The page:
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Publication and Communication

*Coccolith-Carbonate Sedimentation in the Northern North Atlantic : an Holocene Perspective

Authors

Jacques Giraudeau1, Jennifer Garcia2, Christian Valdemar Dylmer1, Katrine Husum3, Kirstin Werner4, Robert F Spielhagen4, Juliane Müller5, Matthias Moros6, Bjxrg Risebrobakken7


Authors Affiliation

1. EPOC, University of Bordeaux -CNRS, Talence, France.
2. EA BIAF, University of Angers, Angers, France.
3. Department of Geology, University of Tromsø, Tromsø, Norway.
4. IFM GEOMAR, Leibniz Institute of Marine Sciences, Kiel, Germany.
5. Alfred Wegener Institute for Polar and Marine Research, Bremerhaven, Germany.
6. Leibniz Institute for Baltic Sea Research, Rostock, Germany.
7. Bjerknes Center for Climate Research, Bergen, Norway.


Event

AGU Fall Meeting 2011

San Francisco, USA

5-8 December 2011


POSTER

 

Abstract

High concentrations of carbonate in surface sediments of the Nordic Seas are generally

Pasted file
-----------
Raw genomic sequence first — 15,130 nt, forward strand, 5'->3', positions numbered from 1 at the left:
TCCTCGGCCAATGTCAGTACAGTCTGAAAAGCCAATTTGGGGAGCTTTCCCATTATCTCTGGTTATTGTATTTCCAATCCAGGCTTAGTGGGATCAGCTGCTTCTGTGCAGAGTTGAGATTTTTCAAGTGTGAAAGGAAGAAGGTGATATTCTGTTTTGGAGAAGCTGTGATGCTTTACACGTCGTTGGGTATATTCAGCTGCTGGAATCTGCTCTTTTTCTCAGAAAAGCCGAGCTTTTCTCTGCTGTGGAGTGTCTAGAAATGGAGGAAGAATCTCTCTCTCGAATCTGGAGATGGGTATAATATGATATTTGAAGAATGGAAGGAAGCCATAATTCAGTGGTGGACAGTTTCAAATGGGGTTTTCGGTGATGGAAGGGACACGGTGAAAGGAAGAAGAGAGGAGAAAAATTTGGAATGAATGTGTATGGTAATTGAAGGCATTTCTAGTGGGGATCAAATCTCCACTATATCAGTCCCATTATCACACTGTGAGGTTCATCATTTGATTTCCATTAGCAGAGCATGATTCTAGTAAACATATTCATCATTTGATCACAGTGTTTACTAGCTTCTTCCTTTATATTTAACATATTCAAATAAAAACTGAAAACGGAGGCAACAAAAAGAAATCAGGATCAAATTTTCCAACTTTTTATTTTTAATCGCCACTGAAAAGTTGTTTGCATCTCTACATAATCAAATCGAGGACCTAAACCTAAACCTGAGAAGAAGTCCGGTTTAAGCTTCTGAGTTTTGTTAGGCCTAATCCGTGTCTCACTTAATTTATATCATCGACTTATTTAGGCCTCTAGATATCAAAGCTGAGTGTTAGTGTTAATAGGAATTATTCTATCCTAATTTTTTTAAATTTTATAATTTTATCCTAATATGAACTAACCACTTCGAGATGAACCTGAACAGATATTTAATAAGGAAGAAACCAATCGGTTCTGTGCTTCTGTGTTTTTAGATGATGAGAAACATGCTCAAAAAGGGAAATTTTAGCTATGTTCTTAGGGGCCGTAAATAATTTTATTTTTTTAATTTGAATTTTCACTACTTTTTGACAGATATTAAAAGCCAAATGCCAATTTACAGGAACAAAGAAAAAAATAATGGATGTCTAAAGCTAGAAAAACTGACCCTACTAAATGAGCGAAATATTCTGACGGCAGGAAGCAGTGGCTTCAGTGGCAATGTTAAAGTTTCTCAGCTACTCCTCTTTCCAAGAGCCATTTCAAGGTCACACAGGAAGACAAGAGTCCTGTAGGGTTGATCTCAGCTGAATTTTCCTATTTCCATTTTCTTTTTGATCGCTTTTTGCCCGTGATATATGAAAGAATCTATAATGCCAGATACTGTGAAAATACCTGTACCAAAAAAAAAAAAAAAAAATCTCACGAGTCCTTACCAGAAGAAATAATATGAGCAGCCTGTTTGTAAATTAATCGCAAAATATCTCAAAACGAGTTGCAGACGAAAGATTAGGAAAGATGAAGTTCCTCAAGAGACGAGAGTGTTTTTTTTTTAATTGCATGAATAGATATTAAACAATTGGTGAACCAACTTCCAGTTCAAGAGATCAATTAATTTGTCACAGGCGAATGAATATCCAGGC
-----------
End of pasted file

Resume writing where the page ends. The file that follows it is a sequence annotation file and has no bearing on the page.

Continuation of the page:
related to warm Atlantic Water (AW) inflow. This relationship was recently used to infer the Holocene dynamics of Atlantic-derived water off North-West Iceland (Giraudeau et al, 2010; QSR vol. 29) following suggestions that carbonate production in the vicinity of Denmark Strait is tightly linked with inputs of warm, nutrient-rich Irminger Current waters. The present study aims at testing this assumption in the two main passageways of AW to the Arctic Ocean: Fram Strait and the Barents Sea, with a focus on a high resolution Holocene sediment record collected off western Svalbard. Our datasets on extant coccolithophores, as well as estimates of coccolith-carbonate contents within the studied marine cores suggest that sedimentation of calcium carbonate in the northernmost North Atlantic essentially reflects production rates of coccolithophores, and that sedimentation of their fossil remains is driving to a high extent the Holocene variations in net CaCO3 accumulation in Fram Strait and the SW Barents Sea. Our coccolith-based proxy records are indicative of a complex regional dynamics of Holocene surface water changes in these two regions. With the exception of a ca. 2 000 years delayed recovery of surface AW influence to the SW Barents Sea in the early Holocene, both regions experienced the same history of surface water temperature changes until ca. 3 000 cal.yrs BP. A Holocene sea-surface thermal optimum is clearly recognized in both regions during the 8 000 to 7 000 cal. yrs BP interval, followed by a large scale surface cooling triggered by reduced poleward inflow of AW across the Iceland-Scotland Ridge. A decoupling in the pattern of coccolith-carbonate sedimentation between Fram Strait and the SW Barents Sea characterizes the late Holocene. While near continuous surface water warming impacted the southern Barents Sea throughout the last 3 000 years, the eastern Fram Strait was affected by the settling, during maximum AW inflow to the Arctic Ocean, of a strong stratification separating a fresh, sea-ice rich surface mixed-layer of polar origin from an AW-derived poleward water mass.





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